). Thus, the following equations were used to calculate overt and latent DGAT activities: overt DGAT = D0 - ((Dt - D0)M0/Mt), and latent DGAT = (Dt - D0)Mt/(Mt - M0), where D0 and Dt represent DGAT activity before and after treatment with alamethicin, respectively, and M0 and Mt represent mannose-6-phosphatase activity before and after treatment with alamethicin, respectively (
Electron Microscopy—Diced mouse liver samples were fixed with 2.5% glutaraldehyde in 0.1 m phosphate buffer (pH 7.3) for 24 h. After washing with phosphate buffer, glutaraldehyde-fixed blocks were placed in 2% osmium tetroxide in phosphate buffer for 2 h at 4 °C, dehydrated, infiltrated with Epon 812, and polymerized for 3 days. Sections were cut out with Ultratome III (LKB Bromma, Stockholm, Sweden) and stained with saturated uranyl acetate and lead acetate. Thin sections were examined with a Hitachi H-300 electron microscope.
Serum Lipoprotein Analysis—Serum obtained from the retro-orbital plexus of an individual mouse was subjected to gel filtration HPLC on two tandemly connected TSK-Gel Lipopropak XL columns (300 × 7.8 mm; Tosoh Corp., Tokyo) as described (
). TG and cholesterol were measured simultaneously using an on-line dual detection system. The particle size of lipoproteins was estimated by the elution time of the column and appropriate size markers.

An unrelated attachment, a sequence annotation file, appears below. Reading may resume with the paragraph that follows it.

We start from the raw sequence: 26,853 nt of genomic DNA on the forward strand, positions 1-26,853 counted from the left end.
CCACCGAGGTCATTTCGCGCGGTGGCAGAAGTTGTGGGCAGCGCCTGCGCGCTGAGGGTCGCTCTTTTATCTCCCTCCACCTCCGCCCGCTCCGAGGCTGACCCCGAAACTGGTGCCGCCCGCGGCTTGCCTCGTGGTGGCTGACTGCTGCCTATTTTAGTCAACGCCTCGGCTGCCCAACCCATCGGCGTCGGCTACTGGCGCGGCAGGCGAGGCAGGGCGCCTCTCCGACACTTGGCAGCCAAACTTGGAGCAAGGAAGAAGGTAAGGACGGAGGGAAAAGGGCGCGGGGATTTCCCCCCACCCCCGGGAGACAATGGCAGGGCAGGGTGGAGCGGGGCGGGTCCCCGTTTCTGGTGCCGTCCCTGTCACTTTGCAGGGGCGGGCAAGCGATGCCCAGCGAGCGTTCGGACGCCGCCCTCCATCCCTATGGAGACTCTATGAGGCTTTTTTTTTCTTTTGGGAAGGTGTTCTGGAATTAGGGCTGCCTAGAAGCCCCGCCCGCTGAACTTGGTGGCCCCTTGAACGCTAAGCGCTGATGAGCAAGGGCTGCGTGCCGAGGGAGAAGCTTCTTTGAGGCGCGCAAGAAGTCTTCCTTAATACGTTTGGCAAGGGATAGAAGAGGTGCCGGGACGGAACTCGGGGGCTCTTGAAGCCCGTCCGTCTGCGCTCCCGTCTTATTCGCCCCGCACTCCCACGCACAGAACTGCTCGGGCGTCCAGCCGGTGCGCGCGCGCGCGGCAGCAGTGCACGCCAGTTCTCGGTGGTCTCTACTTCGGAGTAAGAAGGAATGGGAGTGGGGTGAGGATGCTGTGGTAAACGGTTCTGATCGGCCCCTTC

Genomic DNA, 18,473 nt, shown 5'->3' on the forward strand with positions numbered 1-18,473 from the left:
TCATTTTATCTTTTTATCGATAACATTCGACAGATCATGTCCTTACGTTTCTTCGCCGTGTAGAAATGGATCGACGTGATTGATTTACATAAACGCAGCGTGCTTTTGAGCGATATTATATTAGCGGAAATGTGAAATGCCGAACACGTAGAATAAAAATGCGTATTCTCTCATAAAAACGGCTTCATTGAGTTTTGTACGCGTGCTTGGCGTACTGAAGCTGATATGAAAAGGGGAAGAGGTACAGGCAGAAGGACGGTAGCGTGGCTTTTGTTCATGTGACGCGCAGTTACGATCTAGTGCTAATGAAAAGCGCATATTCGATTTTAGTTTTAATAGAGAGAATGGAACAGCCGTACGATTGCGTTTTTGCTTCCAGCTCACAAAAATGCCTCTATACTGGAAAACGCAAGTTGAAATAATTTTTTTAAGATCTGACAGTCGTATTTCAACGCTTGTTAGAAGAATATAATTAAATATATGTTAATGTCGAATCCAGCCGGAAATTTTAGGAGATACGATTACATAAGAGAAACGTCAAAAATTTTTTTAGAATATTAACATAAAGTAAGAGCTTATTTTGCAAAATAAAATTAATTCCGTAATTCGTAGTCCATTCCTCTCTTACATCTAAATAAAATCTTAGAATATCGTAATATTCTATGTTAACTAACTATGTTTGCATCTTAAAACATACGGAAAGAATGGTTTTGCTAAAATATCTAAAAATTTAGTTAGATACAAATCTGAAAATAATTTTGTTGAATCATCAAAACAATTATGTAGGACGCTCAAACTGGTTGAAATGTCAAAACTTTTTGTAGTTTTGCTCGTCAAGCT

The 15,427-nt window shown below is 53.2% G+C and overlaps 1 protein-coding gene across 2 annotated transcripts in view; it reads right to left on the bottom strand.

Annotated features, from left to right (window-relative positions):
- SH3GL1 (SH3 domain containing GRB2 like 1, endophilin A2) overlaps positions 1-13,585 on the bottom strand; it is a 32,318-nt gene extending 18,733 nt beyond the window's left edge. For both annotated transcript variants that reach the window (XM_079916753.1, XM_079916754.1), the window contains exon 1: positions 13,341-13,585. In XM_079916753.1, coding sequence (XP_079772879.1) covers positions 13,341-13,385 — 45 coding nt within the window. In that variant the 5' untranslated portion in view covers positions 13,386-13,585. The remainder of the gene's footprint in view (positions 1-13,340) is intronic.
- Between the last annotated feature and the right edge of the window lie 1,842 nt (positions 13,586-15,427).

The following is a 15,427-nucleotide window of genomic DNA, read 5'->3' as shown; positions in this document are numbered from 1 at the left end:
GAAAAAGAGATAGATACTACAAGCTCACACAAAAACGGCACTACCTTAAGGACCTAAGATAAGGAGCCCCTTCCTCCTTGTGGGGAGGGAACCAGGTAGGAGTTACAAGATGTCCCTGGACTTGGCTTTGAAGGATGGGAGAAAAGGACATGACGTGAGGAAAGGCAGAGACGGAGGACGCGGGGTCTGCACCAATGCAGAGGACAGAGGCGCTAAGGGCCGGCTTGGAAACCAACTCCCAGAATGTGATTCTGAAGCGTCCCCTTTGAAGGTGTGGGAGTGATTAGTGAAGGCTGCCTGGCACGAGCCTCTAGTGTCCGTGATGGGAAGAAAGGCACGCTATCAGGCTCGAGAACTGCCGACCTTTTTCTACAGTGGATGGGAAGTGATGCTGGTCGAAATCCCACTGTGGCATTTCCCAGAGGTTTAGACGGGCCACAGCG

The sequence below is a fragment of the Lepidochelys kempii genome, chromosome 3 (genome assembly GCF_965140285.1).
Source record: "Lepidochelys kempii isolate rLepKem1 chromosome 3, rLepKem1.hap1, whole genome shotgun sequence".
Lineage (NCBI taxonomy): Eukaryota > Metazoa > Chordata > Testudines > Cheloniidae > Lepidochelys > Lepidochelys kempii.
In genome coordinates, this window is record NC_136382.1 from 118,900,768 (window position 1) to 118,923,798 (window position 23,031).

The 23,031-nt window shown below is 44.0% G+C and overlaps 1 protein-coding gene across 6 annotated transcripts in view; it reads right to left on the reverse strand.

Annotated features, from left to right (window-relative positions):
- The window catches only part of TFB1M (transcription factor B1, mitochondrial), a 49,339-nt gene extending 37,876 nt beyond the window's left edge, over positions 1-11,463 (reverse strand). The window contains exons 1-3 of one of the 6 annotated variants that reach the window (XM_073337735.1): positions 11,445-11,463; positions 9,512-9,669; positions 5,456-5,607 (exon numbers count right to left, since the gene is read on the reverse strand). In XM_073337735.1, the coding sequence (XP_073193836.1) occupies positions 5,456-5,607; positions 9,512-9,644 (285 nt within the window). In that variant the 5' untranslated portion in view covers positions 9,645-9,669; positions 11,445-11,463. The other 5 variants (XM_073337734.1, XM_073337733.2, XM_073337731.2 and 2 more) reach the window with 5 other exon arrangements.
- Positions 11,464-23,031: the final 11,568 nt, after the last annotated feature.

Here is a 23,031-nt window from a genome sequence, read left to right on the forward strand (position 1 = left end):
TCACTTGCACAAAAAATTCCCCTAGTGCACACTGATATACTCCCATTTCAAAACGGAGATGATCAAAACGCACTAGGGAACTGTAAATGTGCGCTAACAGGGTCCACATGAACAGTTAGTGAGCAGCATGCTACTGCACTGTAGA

Liver and Microsomal Lipid Analysis—Lipids in the liver were extracted quantitatively with ice-cold 2:1 (v/v) chloroform/methanol by the method of Folch et al. (
). Total cholesterol and TG concentrations in the liver homogenates and microsomal fractions were measured by enzymatic colorimetric methods using the cholesterol and TG E tests (Wako Pure Chemicals, Osaka), respectively.
Measurement of in Vivo VLDL Secretion Rates—Hepatic production of VLDL TG was measured in Ad-GFP-, Ad-DGAT1-, and Ad-DGAT2-injected mice. On day 12 after adenovirus injection, Triton WR-1339 (Sigma) was intravenously administered after a 4-h fast (